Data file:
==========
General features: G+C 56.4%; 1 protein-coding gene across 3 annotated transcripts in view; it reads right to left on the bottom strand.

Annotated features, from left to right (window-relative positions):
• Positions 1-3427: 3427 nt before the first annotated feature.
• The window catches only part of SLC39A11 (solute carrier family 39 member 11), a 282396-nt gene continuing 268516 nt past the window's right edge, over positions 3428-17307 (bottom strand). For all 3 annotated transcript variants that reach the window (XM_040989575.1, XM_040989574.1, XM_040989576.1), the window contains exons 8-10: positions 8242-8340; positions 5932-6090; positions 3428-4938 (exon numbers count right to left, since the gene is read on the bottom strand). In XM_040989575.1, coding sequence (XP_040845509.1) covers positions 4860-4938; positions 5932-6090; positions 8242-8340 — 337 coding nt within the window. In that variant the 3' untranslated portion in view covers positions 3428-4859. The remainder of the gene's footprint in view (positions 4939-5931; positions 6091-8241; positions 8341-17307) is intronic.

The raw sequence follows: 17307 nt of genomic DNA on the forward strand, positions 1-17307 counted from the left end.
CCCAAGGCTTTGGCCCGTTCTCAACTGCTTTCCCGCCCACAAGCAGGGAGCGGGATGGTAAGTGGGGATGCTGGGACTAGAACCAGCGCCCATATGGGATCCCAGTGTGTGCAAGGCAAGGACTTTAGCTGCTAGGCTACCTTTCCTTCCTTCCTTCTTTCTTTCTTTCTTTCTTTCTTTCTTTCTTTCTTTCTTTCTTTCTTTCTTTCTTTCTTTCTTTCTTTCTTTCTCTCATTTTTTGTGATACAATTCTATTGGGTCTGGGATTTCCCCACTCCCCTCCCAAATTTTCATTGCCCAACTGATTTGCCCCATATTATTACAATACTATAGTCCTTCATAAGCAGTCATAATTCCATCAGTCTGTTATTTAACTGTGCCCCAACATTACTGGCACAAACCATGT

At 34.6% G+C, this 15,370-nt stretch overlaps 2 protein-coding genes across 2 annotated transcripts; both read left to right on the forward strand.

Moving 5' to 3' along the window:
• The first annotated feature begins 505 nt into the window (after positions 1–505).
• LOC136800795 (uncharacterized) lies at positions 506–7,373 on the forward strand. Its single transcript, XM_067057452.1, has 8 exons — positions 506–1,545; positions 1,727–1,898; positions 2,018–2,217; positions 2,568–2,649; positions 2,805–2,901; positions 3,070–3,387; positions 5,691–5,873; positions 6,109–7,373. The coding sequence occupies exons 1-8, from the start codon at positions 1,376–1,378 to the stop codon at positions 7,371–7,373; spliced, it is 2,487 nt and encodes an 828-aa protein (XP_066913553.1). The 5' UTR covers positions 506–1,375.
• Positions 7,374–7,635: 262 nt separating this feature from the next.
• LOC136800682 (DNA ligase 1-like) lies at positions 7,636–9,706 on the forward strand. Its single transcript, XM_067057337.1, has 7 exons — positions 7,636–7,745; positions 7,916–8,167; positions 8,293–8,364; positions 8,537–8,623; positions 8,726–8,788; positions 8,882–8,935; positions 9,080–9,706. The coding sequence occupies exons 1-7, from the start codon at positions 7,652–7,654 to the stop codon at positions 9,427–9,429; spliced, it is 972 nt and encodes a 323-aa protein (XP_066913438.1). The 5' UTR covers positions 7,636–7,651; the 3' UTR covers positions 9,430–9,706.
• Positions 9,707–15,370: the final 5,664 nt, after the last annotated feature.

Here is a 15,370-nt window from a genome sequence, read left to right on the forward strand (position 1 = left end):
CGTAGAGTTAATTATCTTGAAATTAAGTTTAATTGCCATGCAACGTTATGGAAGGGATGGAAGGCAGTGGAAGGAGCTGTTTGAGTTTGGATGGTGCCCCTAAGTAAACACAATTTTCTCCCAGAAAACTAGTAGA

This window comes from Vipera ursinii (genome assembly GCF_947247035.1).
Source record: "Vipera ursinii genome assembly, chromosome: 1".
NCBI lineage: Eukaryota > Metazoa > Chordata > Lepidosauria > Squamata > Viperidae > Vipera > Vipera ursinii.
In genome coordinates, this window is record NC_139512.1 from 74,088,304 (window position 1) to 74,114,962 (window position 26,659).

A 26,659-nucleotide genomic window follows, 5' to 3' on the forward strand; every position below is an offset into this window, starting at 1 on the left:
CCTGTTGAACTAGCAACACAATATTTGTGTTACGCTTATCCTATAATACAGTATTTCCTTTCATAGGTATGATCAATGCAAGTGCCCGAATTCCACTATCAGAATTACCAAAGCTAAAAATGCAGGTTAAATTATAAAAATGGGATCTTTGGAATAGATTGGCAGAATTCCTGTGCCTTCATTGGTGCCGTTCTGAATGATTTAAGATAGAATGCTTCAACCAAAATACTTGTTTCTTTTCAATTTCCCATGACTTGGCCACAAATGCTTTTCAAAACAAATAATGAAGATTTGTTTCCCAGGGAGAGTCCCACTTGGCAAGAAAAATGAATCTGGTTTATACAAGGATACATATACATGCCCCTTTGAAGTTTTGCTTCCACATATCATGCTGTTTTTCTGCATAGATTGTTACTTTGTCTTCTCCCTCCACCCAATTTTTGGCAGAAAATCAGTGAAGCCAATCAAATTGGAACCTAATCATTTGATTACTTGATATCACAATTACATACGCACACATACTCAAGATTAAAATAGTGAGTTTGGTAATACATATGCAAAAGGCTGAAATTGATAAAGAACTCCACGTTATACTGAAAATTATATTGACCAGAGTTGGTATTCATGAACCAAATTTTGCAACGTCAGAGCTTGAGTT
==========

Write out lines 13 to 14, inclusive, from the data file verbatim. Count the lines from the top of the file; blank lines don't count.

• Positions 9,707–15,370: the final 5,664 nt, after the last annotated feature.

Here is a 15,370-nt window from a genome sequence, read left to right on the forward strand (position 1 = left end):